Mica Alaniz, 28, is the Chicago representative for Red Bull Music Academy, which promotes and supports underground electronic music. Alaniz helped bring British experimental electronic musician Actress to the Empty Bottle and dub-techno artist Andy Stott and house-music act Octo Octa to Lincoln Hall.
Interview by Tal Rosenberg
Photographs by Todd Diederich
I’m third-generation Chicagoan on my dad’s side and second on my mom’s. My dad is a custodian at O’Hare and my mom used to work for AT&T, doing secretary work and things like that. I’ve lived within the same 20 miles my whole life. I wouldn’t say I’d never leave, but I don’t think I’d leave permanently. The city’s in my blood.
I wasn’t really exposed to music when I was young. It wasn’t until high school that I started getting interested. My first job was an internship when I was 17. Godspeed You! Black Emperor came to Chicago. It was an 18-and-over show, and they played with Black Dice. It was three months before my 18th birthday, and I was pissed. I thought that if I worked for the people who put the show on, hopefully that won’t happen again. I only had three months to go; I don’t know why I was so impatient.
So I worked for the promotions company that booked for the Fireside and the Bottom Lounge—the old Bottom Lounge, over on Sheffield. I interned. I didn’t really do anything—I got water and updated the website. But it was the first time I’d really gotten to look at what goes into these things, the first time I’d seen a contract or promotional material. Through osmosis and through observing I started to understand, “Oh, this takes a lot of organization and a lot of e-mailing.”
Putting on a show is somebody’s full-time job. It becomes easier the more you do it, but it’s still a lot of work. If it all aligns in the right way, it doesn’t look like any work has gone into it at all. To your average spectator, it’s just their evening out. And the moment you realize there’s someone frantic and running around, that’s when something’s gone wrong. That’s when someone’s not showing up or something’s not working right. That’s when you’re like, “Oh, that’s what’s behind the smoke and mirrors of a good night out.”
I was exposed to club culture through friends. In college I listened to average indie rock, and then I started getting a lot more interested in what else was out there. At that point I’d already started working in event production—I did shows, special events, proper concerts. Two and a half years ago, I had been doing my own nights in a lot of rooms in town. I was doing a night at Beauty Bar, and people involved in Red Bull came to that. They were looking for people who were already doing the kind of events that they were interested in doing. It was smarter than them having to train someone—my learning curve was nil. I knew the brand—they’re behind some interesting artists—and I get to do what RBMA is known for but with a Chicago taste.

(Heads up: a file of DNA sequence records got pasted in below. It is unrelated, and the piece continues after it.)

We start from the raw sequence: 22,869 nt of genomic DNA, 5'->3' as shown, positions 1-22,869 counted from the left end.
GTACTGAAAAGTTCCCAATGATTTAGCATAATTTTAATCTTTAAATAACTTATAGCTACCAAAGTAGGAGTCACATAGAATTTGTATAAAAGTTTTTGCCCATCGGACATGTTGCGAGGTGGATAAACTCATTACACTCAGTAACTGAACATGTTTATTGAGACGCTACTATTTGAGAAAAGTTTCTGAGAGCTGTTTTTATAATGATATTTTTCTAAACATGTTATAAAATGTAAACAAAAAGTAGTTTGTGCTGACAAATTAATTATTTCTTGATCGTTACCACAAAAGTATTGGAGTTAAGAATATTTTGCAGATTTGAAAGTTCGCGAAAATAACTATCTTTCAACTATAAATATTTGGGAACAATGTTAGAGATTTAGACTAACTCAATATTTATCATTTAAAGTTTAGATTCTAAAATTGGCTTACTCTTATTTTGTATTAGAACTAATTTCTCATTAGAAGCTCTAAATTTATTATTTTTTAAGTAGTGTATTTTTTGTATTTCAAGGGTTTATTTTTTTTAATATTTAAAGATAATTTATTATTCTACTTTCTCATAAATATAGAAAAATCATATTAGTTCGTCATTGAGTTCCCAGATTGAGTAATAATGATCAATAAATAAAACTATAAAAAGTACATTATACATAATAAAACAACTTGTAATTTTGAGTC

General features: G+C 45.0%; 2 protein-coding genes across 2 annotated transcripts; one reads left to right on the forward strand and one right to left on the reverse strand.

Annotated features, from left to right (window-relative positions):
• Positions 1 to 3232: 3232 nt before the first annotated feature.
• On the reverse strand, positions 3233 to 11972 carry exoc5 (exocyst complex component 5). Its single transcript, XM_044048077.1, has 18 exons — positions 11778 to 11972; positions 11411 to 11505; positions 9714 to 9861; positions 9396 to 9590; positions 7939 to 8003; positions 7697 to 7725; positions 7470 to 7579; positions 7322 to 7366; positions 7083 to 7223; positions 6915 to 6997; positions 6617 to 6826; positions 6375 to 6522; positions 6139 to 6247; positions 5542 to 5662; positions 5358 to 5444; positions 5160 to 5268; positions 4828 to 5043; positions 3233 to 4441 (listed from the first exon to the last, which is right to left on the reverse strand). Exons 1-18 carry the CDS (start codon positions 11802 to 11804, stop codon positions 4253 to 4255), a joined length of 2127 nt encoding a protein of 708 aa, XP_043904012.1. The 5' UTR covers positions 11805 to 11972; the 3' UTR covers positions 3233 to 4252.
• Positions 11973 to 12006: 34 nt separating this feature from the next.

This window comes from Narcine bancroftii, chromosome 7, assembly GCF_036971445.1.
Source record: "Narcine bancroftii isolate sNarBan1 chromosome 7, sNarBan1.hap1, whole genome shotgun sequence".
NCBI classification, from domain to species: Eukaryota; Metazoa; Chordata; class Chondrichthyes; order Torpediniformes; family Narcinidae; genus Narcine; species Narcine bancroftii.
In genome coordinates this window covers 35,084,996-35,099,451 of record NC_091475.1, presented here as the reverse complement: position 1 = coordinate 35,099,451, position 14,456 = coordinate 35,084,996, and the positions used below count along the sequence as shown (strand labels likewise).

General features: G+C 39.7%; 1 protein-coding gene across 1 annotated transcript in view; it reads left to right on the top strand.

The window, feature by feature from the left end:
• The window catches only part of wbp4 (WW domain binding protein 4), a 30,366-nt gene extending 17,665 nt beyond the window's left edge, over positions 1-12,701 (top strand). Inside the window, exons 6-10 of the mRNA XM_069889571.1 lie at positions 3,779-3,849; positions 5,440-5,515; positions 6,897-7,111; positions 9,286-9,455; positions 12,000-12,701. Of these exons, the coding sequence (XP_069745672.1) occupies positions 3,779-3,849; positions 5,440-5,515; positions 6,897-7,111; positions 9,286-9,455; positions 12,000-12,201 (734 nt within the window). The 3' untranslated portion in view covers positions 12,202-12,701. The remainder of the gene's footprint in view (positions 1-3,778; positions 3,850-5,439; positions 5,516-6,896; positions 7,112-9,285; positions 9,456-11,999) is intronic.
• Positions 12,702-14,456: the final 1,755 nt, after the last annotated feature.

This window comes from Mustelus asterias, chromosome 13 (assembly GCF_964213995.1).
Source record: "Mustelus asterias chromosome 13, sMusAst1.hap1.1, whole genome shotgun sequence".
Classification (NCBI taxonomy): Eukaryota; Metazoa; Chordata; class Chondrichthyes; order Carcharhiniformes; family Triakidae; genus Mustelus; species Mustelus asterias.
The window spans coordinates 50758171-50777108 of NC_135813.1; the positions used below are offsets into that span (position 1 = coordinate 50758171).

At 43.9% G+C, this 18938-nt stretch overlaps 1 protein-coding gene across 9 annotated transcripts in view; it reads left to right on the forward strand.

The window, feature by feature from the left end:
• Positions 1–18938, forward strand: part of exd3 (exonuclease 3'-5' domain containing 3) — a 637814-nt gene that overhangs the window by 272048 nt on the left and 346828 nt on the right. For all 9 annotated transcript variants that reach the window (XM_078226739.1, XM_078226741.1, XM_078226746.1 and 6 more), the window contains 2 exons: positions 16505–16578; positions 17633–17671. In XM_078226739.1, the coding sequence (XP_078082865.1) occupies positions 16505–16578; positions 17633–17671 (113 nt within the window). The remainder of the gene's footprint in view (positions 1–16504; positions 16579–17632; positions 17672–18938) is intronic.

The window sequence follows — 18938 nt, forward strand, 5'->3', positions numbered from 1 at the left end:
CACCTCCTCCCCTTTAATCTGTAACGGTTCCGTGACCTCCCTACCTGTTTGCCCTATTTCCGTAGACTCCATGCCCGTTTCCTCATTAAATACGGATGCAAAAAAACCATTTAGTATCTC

The position I have is Ms. X, and there’s one in every major city. I feel like each particular representative has their own style. My taste has always been different from year to year. I’m hoping that I’m not booking the same things two years from now that I was booking two years ago.
I think the scene here is moving further out into some innovating, cool things. Not just the shows that I’ve been able to do fairly successfully, but other shows that I’ve seen come through. More often than not I’m seeing people get dates in Chicago, artists that I really want to see, rather than people skipping over Chicago. When it becomes harder for me to pick people that haven’t played here before, other people are booking really well.
The Chicago nightlife scene is becoming less of a stratification between guitar music and everything else. [Electronic music] is a growing audience. I’m not one to bemoan how many people have started getting into house and techno because of acts that not all of us are proud of becoming very popular. These are kids—how did everyone get into something?
The thing that everyone who’s really obsessed with music has in common is that they’re curious. I like this song; it’s on this label. There’s a remix by this guy, who’s also on this label. And it’s like, down the rabbit hole! All of a sudden I have everything by this person and everything by this person’s affiliates and everything by the person who remixed that song. And you just keep going and going and going. With dance music it’s really easy to do that.
A friend of mine asked, “What do you do?” [I said,] “You know that Fugazi song ‘Ex- Spectator’? That’s it, that’s the best thing I can think of.” I get to see all the cogs, and that doesn’t make me not enjoy it. It just makes me an ex-spectator. ●